Junior Orange Bowl International Championship

Renato Paratore’s Orange Bowl lead winds down to two strokes

 
 
Renato Paratore shot a 71 as his lead dropped from four strokes to two.
Renato Paratore shot a 71 as his lead dropped from four strokes to two.
Bill Van Smith / For the Miami Herald

Special to the Miami Herald

Italy’s Renato Paratore went into Sunday’s third and next-to-last round of the Junior Orange Bowl International Golf Championship with a four-stroke lead that dwindled down to two by day’s end.

Nevertheless, Paratore remained confident — well, sort of confident.

“Yes, I’ll win it [Monday],” he first said when asked about his chances. Then he quickly changed it to, “I think I’ll win it, but I don’t know for certain.” Finally, he finished with, “I wish I will win it.’’

Paratore has rounds of 67, 67 and 71 for an 8-under-par 205, with Sunday’s round being played in a drizzle at Biltmore Golf Club. Dominic Foos of Germany moved into second with the day’s best round, a 3-under 68 that moved him two strokes behind Paratore.

Tied for third are Guillermo Pereira (70—208) of Chile and Jorge Garcia (also 70—208) of Venezuela, both at three shots back. Although he hails from Venezuela, Garcia lives in South Florida and plays his high school golf for Plantation American Heritage.

Paratore had few problems on Sunday, although he said his iron approach shots “were very bad.”

One shot he would like to have back is his drive on No. 17, the course’s No. 1 handicap hole, a par-4 of 450 yards.

Paratore pulled his drive and the ball somehow made its way through thick rough and barely into the water. After looking at the situation, Paratore took a drop and a penalty stroke, and hit his third shot on the green. He had a 60-foot putt that curved drastically and also had to clear a large ridge. He three-putted and walked off the green shaking his head in frustration.

“There was a long wait on the tee,” he said, referring to two groups in front of his that had backed up. “I was waiting for so long to hit.”

Was he discouraged by the double bogey? Yes, but he put No. 17 quickly out of his mind. “I knew 18 was an easy hole,” he said of the 516-yard, par-5 closing hole. “I said in my mind that I could make a birdie.”

And he did.

“That was very important,” he said.

One of the persons chasing Paratore is Garcia, a 2012 individual Florida state high school champion.

“Anything can happen,” Garcia said. “My putter needs to get a little hotter. I’m hitting the ball really well. I’ve missed only seven or eight greens the whole tournament. Hopefully, I can get it going early on Monday and be in position for the last three holes.”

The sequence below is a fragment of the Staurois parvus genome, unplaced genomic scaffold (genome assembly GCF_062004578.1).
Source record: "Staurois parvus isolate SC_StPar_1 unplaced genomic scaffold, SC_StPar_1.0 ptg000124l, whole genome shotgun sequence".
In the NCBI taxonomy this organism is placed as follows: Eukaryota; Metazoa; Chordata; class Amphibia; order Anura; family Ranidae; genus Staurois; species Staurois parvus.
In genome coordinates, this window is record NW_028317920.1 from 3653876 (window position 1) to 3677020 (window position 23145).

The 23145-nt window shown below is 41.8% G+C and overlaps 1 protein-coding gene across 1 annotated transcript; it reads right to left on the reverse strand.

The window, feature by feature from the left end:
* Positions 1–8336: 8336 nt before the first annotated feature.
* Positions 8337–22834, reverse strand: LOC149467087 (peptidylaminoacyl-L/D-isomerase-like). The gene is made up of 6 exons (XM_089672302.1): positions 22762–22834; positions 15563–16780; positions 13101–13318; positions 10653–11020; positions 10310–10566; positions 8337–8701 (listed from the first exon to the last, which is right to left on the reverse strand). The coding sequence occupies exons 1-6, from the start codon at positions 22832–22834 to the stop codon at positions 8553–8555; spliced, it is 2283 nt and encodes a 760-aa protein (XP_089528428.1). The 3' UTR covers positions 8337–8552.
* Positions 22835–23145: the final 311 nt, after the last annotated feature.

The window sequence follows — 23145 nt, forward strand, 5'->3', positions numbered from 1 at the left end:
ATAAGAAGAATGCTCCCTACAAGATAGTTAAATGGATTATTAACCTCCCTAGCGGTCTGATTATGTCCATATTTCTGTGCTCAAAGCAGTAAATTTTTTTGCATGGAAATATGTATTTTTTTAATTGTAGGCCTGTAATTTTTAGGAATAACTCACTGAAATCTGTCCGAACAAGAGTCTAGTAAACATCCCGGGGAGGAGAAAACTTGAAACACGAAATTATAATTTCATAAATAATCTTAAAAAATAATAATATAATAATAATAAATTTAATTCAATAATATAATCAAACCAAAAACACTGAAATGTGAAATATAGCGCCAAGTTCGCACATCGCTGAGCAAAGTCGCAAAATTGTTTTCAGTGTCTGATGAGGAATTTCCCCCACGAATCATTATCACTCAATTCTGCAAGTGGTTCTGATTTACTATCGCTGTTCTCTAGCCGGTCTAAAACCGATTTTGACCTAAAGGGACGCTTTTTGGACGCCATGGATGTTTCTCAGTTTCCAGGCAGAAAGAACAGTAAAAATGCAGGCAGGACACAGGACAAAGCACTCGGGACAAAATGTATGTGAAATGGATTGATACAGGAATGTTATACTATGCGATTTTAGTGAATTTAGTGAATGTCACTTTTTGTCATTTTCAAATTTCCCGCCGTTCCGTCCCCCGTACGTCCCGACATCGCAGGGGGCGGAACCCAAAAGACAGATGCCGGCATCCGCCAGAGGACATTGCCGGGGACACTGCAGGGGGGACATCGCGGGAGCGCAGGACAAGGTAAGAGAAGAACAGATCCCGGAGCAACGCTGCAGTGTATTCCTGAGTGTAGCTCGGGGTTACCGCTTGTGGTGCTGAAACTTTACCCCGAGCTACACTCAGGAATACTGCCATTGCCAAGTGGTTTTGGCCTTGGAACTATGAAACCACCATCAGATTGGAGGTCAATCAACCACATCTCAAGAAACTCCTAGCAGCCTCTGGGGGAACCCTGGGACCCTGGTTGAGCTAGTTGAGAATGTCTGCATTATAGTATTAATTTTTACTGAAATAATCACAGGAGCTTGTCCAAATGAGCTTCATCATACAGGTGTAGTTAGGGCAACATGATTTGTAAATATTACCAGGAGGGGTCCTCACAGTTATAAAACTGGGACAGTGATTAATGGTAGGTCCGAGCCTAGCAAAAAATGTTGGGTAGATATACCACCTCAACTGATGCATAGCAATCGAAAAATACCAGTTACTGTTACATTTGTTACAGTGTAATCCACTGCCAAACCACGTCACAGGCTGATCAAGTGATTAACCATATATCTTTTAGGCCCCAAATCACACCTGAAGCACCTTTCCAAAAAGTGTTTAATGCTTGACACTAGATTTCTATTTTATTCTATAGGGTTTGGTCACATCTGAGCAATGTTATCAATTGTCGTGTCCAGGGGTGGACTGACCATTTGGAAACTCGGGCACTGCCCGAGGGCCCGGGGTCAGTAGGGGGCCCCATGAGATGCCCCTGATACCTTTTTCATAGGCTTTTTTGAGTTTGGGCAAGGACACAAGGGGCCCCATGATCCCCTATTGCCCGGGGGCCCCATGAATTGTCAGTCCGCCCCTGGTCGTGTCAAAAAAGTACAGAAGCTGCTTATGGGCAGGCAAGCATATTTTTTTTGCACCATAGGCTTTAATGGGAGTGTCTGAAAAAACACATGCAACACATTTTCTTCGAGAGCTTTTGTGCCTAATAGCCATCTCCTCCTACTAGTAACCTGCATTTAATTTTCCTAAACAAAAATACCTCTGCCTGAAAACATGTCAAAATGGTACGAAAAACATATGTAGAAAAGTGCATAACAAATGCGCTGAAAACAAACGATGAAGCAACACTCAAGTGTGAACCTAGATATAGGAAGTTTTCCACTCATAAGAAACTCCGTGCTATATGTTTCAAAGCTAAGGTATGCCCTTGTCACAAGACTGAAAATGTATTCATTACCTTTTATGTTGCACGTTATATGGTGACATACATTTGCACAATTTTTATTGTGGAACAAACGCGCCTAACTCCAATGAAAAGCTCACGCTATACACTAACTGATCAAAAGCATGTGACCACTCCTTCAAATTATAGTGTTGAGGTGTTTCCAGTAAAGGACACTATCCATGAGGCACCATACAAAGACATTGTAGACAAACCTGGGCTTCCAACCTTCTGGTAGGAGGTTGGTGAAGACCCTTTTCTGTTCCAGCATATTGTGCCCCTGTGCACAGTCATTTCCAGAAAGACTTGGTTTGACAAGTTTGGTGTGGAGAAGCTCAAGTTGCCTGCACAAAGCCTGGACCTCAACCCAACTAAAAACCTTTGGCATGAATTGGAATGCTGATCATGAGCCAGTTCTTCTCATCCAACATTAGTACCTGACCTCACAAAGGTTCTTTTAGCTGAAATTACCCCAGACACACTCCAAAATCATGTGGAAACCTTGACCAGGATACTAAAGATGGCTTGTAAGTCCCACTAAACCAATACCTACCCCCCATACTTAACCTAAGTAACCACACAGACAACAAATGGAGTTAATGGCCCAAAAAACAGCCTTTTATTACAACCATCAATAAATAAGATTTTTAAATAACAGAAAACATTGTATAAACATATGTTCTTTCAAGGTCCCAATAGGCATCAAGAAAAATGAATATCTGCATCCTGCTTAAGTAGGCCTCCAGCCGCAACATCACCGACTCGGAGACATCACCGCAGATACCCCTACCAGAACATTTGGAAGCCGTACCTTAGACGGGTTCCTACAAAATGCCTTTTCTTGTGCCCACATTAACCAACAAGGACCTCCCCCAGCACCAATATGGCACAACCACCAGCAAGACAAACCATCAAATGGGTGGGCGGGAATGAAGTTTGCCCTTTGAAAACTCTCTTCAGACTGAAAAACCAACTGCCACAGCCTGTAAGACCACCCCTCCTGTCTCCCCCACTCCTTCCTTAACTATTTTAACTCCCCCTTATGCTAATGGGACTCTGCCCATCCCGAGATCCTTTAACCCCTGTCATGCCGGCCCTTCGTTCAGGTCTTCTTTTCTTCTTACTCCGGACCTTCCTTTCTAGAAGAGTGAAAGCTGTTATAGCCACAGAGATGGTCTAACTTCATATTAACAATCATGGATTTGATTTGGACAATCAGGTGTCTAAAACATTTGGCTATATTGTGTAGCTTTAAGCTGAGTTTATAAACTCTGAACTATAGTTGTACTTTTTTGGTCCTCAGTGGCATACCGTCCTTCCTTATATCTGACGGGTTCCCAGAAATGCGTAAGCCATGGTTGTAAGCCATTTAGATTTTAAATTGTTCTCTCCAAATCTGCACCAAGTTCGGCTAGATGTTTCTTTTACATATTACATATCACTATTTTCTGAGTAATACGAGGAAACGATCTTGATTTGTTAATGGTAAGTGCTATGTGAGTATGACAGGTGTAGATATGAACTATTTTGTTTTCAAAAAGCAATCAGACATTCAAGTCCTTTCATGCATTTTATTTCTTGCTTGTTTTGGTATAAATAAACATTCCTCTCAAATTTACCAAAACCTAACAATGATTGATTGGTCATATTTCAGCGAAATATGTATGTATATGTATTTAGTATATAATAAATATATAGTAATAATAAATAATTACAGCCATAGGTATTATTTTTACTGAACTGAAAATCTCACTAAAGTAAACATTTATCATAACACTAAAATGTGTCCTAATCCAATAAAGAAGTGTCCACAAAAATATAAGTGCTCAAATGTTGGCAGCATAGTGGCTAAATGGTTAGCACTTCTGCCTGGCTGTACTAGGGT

In the girls’ competition, Canada’s Brooke Henderson and South Korea’s Soyoung Lee started Sunday tied for the lead — and that’s the way they finished the day. Both shot 2-over 73 and are tied at even-par 213. Three strokes back is Linnea Strom of Sweden, who posted the girls’ best round of the day with a 2-under 69 for a 216 total.

Read more Golf stories from the Miami Herald

  • This Week in Golf -- September 18-21

    Of those four, Westwood was the only one on the 2010 European Ryder Cup team, when they regained the cup by beating the United States at Celtic Manor.

  • Wentworth Golf Club sold to Chinese investors

    Wentworth Golf Club, one of Britain's most famous courses and the headquarters of the European Tour, has been sold to Chinese firm Reignwood Investments for 135 million pounds ($220 million).

  • Ellen Port advances in US Senior Women's Amateur

    Two-time defending champion Ellen Port advanced to the second round of the U.S. Senior Women's Amateur on Monday at Hollywood Golf Club, beating Kimberly Briele 6 and 4.

Miami Herald

Join the
Discussion

The Miami Herald is pleased to provide this opportunity to share information, experiences and observations about what's in the news. Some of the comments may be reprinted elsewhere on the site or in the newspaper. We encourage lively, open debate on the issues of the day, and ask that you refrain from profanity, hate speech, personal comments and remarks that are off point. Thank you for taking the time to offer your thoughts.

The Miami Herald uses Facebook's commenting system. You need to log in with a Facebook account in order to comment. If you have questions about commenting with your Facebook account, click here.

Have a news tip? You can send it anonymously. Click here to send us your tip - or - consider joining the Public Insight Network and become a source for The Miami Herald and el Nuevo Herald.

Hide Comments

This affects comments on all stories.

Cancel OK

  • Marketplace

Today's Circulars

  • Quick Job Search

Enter Keyword(s) Enter City Select a State Select a Category